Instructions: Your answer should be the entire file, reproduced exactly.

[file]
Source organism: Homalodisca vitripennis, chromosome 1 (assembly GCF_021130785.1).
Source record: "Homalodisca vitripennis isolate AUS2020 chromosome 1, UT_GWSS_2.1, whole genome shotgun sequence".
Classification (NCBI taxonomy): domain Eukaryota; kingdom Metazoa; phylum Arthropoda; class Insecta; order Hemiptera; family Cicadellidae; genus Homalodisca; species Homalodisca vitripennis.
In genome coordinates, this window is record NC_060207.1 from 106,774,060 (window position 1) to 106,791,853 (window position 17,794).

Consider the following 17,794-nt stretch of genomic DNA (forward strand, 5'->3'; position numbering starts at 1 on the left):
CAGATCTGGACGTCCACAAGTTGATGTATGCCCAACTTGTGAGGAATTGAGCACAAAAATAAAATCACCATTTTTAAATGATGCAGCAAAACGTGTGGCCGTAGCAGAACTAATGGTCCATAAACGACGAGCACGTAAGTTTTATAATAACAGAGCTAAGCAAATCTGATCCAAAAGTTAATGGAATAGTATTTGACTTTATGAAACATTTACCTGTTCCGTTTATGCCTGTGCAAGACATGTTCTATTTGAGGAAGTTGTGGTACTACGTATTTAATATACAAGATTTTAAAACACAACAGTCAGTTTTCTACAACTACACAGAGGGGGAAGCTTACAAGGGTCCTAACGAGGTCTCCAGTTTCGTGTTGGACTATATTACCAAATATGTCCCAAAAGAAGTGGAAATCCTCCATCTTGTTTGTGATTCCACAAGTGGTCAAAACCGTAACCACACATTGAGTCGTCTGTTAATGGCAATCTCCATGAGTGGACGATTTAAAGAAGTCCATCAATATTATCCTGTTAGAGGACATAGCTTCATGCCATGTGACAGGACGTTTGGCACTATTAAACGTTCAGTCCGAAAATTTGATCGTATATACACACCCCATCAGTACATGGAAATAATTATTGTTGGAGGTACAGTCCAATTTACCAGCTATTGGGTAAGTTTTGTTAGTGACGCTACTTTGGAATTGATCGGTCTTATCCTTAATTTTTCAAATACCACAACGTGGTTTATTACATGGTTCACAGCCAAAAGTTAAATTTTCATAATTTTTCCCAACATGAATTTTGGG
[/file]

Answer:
Source organism: Homalodisca vitripennis, chromosome 1 (assembly GCF_021130785.1).
Source record: "Homalodisca vitripennis isolate AUS2020 chromosome 1, UT_GWSS_2.1, whole genome shotgun sequence".
Classification (NCBI taxonomy): domain Eukaryota; kingdom Metazoa; phylum Arthropoda; class Insecta; order Hemiptera; family Cicadellidae; genus Homalodisca; species Homalodisca vitripennis.
In genome coordinates, this window is record NC_060207.1 from 106,774,060 (window position 1) to 106,791,853 (window position 17,794).

Consider the following 17,794-nt stretch of genomic DNA (forward strand, 5'->3'; position numbering starts at 1 on the left):
CAGATCTGGACGTCCACAAGTTGATGTATGCCCAACTTGTGAGGAATTGAGCACAAAAATAAAATCACCATTTTTAAATGATGCAGCAAAACGTGTGGCCGTAGCAGAACTAATGGTCCATAAACGACGAGCACGTAAGTTTTATAATAACAGAGCTAAGCAAATCTGATCCAAAAGTTAATGGAATAGTATTTGACTTTATGAAACATTTACCTGTTCCGTTTATGCCTGTGCAAGACATGTTCTATTTGAGGAAGTTGTGGTACTACGTATTTAATATACAAGATTTTAAAACACAACAGTCAGTTTTCTACAACTACACAGAGGGGGAAGCTTACAAGGGTCCTAACGAGGTCTCCAGTTTCGTGTTGGACTATATTACCAAATATGTCCCAAAAGAAGTGGAAATCCTCCATCTTGTTTGTGATTCCACAAGTGGTCAAAACCGTAACCACACATTGAGTCGTCTGTTAATGGCAATCTCCATGAGTGGACGATTTAAAGAAGTCCATCAATATTATCCTGTTAGAGGACATAGCTTCATGCCATGTGACAGGACGTTTGGCACTATTAAACGTTCAGTCCGAAAATTTGATCGTATATACACACCCCATCAGTACATGGAAATAATTATTGTTGGAGGTACAGTCCAATTTACCAGCTATTGGGTAAGTTTTGTTAGTGACGCTACTTTGGAATTGATCGGTCTTATCCTTAATTTTTCAAATACCACAACGTGGTTTATTACATGGTTCACAGCCAAAAGTTAAATTTTCATAATTTTTCCCAACATGAATTTTGGG